I have just implemented measuring multi-threaded calculation efficiency in FastExcel V3 Profile Workbook: so I thought it would be interesting to see the effect on calculation speed of varying the number of threads, and switching off hyper-threading.
Almost all of todays PCs have multiple cores. My desktop has an Intel I7 870 chip. This contains 4 hyper-threaded cores. Hyper-threading is an Intel hardware feature that allows each core to look to the software as though it is 2 cores. If one of the hyperthreads on a core gets stalled waiting for data the other hyperthread takes control of the resources and tries to continue. How efficient this is is highly dependent on the software application, and I had no idea whether Excel made good use of hyper-threading or not.
Because hyper-threading is a hardware feature you can only switch it off or on using the BIOS.
Excel Multi-threaded Calculation
Microsoft did a great job of implementing multi-threaded calculation in Excel 2007. The way this works is
- Excel analyzes the calculation chains of formula dependencies looking for lengths of chain that can be processed in parallel
- Starts a number of separate calculation threads
- Assigns the lengths of chain to the calculation threads for processing
- And finally gathers everything together
How successful this process is depends very much on the structure and linkages between your formulas, whether the functions you are using are multi-threaded etc, and this can vary enormously between workbooks.
You can control the number of threads that Excel assigns to the calculation process using File–>Options–>Advanced Options–>Formulas. The number of threads assigned can be larger or smaller than the number of logical cores available.
I picked three largeish workbooks:
- TTG – 4.7 million formulas using 704 Megabytes of workbook memory
- GL – 466 thousand formulas using 114 Megabytes of workbook memory
- PF2 – 284 thousand formulas using 700 Megabytes of workbook memory
I used my main desktop machine with Windows 7 32 bit and Excel 2010 32-bit.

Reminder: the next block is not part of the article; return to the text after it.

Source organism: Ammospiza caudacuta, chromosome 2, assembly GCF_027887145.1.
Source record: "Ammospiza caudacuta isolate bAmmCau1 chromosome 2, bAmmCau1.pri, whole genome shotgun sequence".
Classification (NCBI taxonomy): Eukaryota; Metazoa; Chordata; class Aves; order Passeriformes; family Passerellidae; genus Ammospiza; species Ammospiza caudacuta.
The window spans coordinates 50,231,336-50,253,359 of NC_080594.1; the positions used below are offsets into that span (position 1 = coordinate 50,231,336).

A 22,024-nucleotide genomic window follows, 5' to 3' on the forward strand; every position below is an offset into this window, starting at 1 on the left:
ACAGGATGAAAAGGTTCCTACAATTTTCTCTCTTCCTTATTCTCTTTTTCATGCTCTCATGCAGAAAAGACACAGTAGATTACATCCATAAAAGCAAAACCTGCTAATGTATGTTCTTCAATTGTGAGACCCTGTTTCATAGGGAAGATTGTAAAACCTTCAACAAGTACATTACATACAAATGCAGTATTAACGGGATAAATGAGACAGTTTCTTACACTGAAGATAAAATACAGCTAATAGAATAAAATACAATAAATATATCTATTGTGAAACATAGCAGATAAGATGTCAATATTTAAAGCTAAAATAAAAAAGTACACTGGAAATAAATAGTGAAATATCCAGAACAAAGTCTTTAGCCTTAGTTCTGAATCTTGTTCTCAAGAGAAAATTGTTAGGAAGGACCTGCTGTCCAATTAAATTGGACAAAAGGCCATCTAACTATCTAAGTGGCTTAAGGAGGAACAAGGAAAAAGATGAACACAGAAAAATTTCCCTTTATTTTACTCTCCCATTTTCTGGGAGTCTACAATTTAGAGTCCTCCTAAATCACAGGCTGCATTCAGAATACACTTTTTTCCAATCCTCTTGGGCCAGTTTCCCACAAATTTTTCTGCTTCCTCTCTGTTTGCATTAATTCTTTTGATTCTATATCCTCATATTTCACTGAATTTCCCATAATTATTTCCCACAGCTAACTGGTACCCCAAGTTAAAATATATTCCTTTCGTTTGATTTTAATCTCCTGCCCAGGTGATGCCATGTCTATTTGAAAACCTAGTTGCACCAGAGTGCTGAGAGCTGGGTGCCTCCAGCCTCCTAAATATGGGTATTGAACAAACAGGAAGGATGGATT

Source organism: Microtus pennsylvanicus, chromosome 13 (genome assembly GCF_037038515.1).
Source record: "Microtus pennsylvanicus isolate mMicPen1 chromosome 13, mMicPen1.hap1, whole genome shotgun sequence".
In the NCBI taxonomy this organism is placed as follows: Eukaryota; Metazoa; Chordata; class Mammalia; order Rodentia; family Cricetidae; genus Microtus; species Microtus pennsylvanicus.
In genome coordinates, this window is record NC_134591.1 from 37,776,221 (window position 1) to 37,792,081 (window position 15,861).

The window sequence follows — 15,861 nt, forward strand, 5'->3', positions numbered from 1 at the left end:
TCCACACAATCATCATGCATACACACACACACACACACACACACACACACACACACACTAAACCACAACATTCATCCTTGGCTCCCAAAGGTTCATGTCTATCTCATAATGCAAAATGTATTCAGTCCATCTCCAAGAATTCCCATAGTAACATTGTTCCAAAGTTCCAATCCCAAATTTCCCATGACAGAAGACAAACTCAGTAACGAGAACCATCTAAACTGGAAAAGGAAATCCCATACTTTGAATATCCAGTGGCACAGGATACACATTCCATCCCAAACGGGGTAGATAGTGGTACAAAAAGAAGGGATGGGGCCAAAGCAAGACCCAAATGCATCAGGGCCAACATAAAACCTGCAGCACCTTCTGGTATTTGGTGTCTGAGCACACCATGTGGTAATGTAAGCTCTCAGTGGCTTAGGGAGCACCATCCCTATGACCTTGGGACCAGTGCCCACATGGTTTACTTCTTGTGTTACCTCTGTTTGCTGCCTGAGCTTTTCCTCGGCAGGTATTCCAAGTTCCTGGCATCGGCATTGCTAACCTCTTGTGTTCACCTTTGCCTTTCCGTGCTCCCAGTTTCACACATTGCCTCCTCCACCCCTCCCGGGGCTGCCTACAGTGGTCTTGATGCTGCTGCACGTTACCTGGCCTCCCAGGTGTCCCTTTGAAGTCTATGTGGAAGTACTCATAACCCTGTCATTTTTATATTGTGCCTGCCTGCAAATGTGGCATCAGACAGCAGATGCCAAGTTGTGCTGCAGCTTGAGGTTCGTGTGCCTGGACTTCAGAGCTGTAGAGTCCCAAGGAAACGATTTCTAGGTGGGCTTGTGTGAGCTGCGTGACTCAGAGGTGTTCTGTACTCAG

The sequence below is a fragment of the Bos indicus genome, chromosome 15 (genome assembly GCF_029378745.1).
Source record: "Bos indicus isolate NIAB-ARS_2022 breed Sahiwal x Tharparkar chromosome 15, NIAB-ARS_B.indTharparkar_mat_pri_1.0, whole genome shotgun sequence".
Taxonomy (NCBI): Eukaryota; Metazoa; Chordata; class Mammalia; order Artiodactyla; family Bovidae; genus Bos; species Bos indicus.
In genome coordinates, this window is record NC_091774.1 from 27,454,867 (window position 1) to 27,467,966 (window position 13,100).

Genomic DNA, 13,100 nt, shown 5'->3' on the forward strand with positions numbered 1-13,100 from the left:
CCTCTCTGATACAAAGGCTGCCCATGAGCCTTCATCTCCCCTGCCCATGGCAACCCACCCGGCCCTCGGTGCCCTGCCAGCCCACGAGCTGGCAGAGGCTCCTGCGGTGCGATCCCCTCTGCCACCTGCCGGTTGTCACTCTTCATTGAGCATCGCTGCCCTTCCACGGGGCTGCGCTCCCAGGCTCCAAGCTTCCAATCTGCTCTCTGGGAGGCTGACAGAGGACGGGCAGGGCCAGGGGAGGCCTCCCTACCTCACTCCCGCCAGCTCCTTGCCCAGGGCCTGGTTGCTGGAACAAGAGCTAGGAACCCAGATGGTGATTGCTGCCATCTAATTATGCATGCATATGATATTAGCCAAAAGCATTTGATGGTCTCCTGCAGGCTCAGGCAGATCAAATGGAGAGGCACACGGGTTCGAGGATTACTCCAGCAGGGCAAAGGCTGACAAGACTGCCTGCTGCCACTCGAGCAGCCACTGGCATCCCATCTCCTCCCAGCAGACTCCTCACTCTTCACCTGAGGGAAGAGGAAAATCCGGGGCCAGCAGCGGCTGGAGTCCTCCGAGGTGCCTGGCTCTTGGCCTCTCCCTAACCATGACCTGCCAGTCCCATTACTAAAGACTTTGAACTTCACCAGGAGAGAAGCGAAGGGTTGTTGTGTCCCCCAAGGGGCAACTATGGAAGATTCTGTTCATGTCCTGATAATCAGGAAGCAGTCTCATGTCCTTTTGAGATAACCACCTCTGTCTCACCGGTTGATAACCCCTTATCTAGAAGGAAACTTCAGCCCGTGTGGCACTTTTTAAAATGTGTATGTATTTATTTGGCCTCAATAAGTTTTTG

This PC has an Intel Core I7 870 2.93 GHZ with 4 hyper-threaded physical cores, so 8 logical cores.
I ran a full calculation on each of the 3 workbooks using 1 to 8, 12, 24, 64 and 256 calculation threads with hyper-threading enabled. Then I switched off hyper-threading and ran a full calculation with 4 threads (so matching the physical cores) and 8 threads.
Timing Results with Hyper-threading enabled
- TTG and PF2 are both fastest with 8 threads but GL is fastest with only 3 threads.
- Increasing the number of threads beyond the number of logical cores available slows down calculation, but the increase is much less marked with PF2 than with the other 2 workbooks.
- Increasing the number of threads beyond the number of physical cores up to the number of logical cores improves speed for TTG and PF2: so hyperthreading is successfully exploited by Excel. But physical cores are much more effective than logical cores.
The effect of disabling Hyperthreading
When I disabled hyperthreading using the BIOS:
- Calculation using 4 threads ran slightly faster for TTG (88 vs 93) and PF2(7.6 vs 7.7) but slower for GL (0.49 vs 0.48)
- Calculation using 8 threads ran slightly slower for all 3 workbooks (TTG 89 vs 73, PF2 7.7 vs 6.5, GL 0.58 vs 0.55)
So the effect of hyperthreading is noticeable but not large.
Running out of memory
There have been threads in the newsgroups about multi-threaded calculation causing Excel to give warning messages about running out of resources whilst calculating. I have not been able to duplicate this problem even with a large workbook like TTG running with 256 threads. The suggested solutions are either to turn off hyper-threading using the BIOS or to reduce the number of threads from 8 to 6.
- Excel’s multi-threaded calculation can be very successful at reducing calculation times.
- The effect of hyper-threading is not as large as that from multiple physical cores, but its still worth having.
- The effectiveness of multi-threading is very dependent on the workbook. There will be workbooks where the overhead of analyzing the calculation chains outweighs the gain in calculation speed.
- Excel’s default setting to assign a calculation thread to all available logical cores seems sensible.